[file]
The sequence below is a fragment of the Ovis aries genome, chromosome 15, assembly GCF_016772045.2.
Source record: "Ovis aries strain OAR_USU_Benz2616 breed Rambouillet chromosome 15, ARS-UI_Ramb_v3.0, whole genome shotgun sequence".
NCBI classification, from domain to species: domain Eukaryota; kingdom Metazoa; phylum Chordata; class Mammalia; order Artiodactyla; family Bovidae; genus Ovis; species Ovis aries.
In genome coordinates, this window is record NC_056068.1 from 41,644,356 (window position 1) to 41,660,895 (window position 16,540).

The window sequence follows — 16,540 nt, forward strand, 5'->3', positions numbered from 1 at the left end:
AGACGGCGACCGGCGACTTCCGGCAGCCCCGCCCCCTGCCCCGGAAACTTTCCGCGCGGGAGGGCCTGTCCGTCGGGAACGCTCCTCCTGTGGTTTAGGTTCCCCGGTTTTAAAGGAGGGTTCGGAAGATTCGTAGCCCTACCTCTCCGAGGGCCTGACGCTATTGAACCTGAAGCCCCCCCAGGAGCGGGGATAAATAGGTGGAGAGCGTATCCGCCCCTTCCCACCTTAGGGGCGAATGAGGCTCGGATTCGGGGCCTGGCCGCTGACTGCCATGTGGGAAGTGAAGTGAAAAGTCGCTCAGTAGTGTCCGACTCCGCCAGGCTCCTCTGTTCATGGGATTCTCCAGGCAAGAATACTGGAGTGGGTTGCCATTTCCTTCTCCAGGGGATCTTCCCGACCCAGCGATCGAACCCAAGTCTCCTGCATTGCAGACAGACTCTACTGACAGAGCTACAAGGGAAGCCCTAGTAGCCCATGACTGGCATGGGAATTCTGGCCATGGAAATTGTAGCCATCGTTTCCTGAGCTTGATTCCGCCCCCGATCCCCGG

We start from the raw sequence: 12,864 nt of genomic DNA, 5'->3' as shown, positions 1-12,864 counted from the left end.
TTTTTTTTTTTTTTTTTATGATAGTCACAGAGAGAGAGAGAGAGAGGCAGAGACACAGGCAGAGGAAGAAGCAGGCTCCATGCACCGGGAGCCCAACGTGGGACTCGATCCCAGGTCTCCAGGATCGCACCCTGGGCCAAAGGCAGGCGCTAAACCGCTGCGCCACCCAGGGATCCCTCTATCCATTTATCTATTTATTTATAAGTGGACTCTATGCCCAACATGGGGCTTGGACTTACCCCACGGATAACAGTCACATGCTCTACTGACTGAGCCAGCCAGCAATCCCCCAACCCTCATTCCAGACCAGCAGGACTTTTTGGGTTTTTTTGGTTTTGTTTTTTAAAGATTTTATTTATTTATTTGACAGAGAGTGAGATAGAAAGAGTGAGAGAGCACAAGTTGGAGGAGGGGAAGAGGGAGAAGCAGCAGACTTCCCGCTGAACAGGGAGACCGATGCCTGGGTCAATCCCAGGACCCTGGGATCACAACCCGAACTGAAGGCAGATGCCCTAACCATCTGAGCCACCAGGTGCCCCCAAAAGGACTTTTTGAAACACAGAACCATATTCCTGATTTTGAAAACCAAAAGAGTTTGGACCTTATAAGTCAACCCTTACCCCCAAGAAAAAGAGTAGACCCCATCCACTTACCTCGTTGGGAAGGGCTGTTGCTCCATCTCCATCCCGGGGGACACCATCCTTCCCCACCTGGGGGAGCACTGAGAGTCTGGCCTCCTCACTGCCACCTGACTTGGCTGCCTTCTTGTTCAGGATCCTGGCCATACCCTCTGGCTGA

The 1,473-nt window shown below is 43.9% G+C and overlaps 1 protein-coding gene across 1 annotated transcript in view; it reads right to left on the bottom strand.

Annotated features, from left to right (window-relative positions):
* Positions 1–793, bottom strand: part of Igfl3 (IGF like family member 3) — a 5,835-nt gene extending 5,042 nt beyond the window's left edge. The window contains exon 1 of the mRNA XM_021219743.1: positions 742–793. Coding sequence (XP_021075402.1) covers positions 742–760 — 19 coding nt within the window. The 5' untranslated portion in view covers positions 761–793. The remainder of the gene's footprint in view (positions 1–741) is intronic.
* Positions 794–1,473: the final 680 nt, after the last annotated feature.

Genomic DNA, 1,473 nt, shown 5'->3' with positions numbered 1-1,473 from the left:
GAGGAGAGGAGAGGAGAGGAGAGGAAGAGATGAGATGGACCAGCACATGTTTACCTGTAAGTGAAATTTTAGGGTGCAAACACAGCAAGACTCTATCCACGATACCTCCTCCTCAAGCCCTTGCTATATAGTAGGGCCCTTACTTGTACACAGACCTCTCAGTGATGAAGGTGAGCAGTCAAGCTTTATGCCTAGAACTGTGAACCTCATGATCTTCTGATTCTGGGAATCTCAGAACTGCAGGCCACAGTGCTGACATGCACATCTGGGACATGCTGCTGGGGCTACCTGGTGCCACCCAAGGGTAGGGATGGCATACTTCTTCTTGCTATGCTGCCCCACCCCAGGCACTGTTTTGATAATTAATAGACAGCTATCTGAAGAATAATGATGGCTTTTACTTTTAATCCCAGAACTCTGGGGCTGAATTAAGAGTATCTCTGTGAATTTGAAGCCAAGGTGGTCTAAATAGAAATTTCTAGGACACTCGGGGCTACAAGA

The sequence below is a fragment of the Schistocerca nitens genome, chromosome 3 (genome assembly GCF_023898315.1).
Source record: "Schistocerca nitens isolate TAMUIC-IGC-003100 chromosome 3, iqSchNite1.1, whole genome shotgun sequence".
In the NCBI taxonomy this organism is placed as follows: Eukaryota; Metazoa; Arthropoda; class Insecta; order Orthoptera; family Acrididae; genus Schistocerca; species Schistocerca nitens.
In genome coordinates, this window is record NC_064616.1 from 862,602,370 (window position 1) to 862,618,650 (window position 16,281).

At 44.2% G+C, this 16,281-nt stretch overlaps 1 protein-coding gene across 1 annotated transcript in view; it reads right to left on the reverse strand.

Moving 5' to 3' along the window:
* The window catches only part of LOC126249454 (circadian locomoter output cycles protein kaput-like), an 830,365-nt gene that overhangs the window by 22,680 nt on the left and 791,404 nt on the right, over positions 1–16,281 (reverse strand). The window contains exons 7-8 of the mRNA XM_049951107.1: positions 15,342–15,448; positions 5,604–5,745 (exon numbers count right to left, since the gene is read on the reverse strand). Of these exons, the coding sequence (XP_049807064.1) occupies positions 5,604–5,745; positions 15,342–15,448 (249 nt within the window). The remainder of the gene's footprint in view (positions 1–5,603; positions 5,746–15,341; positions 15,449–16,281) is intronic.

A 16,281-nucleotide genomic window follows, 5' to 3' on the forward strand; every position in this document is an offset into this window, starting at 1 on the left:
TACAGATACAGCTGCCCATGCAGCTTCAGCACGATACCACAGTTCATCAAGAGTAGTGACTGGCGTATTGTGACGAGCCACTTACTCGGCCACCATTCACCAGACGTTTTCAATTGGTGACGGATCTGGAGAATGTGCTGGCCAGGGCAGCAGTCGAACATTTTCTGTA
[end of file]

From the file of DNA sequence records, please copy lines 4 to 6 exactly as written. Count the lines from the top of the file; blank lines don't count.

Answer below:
In genome coordinates, this window is record NC_056068.1 from 41,644,356 (window position 1) to 41,660,895 (window position 16,540).

The window sequence follows — 16,540 nt, forward strand, 5'->3', positions numbered from 1 at the left end:
AGACGGCGACCGGCGACTTCCGGCAGCCCCGCCCCCTGCCCCGGAAACTTTCCGCGCGGGAGGGCCTGTCCGTCGGGAACGCTCCTCCTGTGGTTTAGGTTCCCCGGTTTTAAAGGAGGGTTCGGAAGATTCGTAGCCCTACCTCTCCGAGGGCCTGACGCTATTGAACCTGAAGCCCCCCCAGGAGCGGGGATAAATAGGTGGAGAGCGTATCCGCCCCTTCCCACCTTAGGGGCGAATGAGGCTCGGATTCGGGGCCTGGCCGCTGACTGCCATGTGGGAAGTGAAGTGAAAAGTCGCTCAGTAGTGTCCGACTCCGCCAGGCTCCTCTGTTCATGGGATTCTCCAGGCAAGAATACTGGAGTGGGTTGCCATTTCCTTCTCCAGGGGATCTTCCCGACCCAGCGATCGAACCCAAGTCTCCTGCATTGCAGACAGACTCTACTGACAGAGCTACAAGGGAAGCCCTAGTAGCCCATGACTGGCATGGGAATTCTGGCCATGGAAATTGTAGCCATCGTTTCCTGAGCTTGATTCCGCCCCCGATCCCCGG